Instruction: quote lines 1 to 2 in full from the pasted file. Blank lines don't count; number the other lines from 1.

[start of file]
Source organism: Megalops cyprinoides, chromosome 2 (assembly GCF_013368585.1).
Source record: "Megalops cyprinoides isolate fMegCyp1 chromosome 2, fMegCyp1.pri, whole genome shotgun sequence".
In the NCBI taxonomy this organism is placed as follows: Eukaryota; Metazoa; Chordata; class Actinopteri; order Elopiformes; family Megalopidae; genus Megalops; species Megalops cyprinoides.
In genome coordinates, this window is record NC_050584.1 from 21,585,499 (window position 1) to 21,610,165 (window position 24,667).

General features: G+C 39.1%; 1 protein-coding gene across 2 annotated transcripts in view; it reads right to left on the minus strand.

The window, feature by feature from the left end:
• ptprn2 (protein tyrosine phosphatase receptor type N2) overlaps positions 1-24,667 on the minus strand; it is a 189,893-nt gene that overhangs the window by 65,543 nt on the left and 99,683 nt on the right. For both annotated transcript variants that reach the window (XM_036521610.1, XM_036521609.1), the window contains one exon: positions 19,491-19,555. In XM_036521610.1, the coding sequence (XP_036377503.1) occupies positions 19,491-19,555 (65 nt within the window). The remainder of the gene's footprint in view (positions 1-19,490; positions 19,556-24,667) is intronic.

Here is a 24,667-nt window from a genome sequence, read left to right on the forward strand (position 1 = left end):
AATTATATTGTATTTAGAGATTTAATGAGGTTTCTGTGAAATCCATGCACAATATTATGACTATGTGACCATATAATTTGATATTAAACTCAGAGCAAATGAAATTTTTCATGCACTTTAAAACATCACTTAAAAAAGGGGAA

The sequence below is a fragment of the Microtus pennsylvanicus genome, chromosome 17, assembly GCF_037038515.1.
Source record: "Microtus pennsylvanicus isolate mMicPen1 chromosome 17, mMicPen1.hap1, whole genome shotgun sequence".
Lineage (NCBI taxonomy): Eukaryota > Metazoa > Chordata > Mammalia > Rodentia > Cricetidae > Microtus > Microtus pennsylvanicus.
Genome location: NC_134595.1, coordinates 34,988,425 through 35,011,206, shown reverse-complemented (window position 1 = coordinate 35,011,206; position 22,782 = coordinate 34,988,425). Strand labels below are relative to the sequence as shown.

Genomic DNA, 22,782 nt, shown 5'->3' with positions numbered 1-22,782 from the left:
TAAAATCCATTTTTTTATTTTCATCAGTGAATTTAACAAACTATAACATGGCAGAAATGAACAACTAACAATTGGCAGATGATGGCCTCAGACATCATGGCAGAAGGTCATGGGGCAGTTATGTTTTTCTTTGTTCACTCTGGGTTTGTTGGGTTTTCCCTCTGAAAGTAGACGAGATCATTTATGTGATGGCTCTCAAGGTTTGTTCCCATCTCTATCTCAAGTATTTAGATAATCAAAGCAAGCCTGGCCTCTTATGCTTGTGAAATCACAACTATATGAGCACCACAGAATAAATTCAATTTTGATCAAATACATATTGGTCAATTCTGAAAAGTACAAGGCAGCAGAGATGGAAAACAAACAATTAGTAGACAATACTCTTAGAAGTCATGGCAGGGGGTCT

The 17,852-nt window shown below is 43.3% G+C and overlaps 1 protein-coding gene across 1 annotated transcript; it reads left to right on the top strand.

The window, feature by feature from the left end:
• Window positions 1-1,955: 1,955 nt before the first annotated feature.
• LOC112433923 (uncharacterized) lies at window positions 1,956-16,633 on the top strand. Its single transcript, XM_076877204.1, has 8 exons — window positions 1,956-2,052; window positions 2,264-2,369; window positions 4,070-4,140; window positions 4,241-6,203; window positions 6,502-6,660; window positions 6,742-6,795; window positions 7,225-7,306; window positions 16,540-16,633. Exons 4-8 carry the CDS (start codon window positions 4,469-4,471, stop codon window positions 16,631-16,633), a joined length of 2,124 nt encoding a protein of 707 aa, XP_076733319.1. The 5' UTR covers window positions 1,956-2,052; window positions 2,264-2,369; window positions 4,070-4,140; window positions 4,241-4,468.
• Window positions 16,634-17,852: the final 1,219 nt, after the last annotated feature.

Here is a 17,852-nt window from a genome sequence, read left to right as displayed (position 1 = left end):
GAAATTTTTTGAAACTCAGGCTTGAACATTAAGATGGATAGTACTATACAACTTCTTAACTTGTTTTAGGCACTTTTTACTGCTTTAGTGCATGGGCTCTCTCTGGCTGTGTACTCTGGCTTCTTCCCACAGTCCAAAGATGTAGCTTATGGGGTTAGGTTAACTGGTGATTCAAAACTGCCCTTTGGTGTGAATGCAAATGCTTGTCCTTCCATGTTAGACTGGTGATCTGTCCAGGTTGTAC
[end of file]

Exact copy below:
Source organism: Megalops cyprinoides, chromosome 2 (assembly GCF_013368585.1).
Source record: "Megalops cyprinoides isolate fMegCyp1 chromosome 2, fMegCyp1.pri, whole genome shotgun sequence".